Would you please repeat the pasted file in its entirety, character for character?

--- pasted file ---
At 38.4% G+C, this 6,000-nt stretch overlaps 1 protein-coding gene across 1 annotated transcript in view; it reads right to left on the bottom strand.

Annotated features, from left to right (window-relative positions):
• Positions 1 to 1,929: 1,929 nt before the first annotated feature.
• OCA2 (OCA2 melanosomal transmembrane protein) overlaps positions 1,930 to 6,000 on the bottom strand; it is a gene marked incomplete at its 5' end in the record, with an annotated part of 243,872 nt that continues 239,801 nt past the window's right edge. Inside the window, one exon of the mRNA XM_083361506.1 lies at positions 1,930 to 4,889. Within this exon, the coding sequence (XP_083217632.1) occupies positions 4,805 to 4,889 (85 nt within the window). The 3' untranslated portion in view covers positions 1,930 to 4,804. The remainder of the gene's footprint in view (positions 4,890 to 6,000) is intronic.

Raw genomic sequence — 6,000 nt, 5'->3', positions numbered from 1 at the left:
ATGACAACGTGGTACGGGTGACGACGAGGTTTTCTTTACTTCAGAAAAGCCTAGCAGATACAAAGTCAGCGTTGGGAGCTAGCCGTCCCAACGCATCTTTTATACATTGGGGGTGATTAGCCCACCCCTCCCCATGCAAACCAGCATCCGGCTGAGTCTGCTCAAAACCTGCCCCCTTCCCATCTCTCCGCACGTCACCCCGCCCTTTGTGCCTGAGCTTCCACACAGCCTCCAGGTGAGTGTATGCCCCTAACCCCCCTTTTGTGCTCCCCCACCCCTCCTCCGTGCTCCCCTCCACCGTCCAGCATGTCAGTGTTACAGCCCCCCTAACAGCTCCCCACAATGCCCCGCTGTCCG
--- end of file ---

At 38.4% G+C, this 6,000-nt stretch overlaps 1 protein-coding gene across 1 annotated transcript in view; it reads right to left on the bottom strand.

Annotated features, from left to right (window-relative positions):
• Positions 1 to 1,929: 1,929 nt before the first annotated feature.
• OCA2 (OCA2 melanosomal transmembrane protein) overlaps positions 1,930 to 6,000 on the bottom strand; it is a gene marked incomplete at its 5' end in the record, with an annotated part of 243,872 nt that continues 239,801 nt past the window's right edge. Inside the window, one exon of the mRNA XM_083361506.1 lies at positions 1,930 to 4,889. Within this exon, the coding sequence (XP_083217632.1) occupies positions 4,805 to 4,889 (85 nt within the window). The 3' untranslated portion in view covers positions 1,930 to 4,804. The remainder of the gene's footprint in view (positions 4,890 to 6,000) is intronic.

Raw genomic sequence — 6,000 nt, 5'->3', positions numbered from 1 at the left:
ATGACAACGTGGTACGGGTGACGACGAGGTTTTCTTTACTTCAGAAAAGCCTAGCAGATACAAAGTCAGCGTTGGGAGCTAGCCGTCCCAACGCATCTTTTATACATTGGGGGTGATTAGCCCACCCCTCCCCATGCAAACCAGCATCCGGCTGAGTCTGCTCAAAACCTGCCCCCTTCCCATCTCTCCGCACGTCACCCCGCCCTTTGTGCCTGAGCTTCCACACAGCCTCCAGGTGAGTGTATGCCCCTAACCCCCCTTTTGTGCTCCCCCACCCCTCCTCCGTGCTCCCCTCCACCGTCCAGCATGTCAGTGTTACAGCCCCCCTAACAGCTCCCCACAATGCCCCGCTGTCCG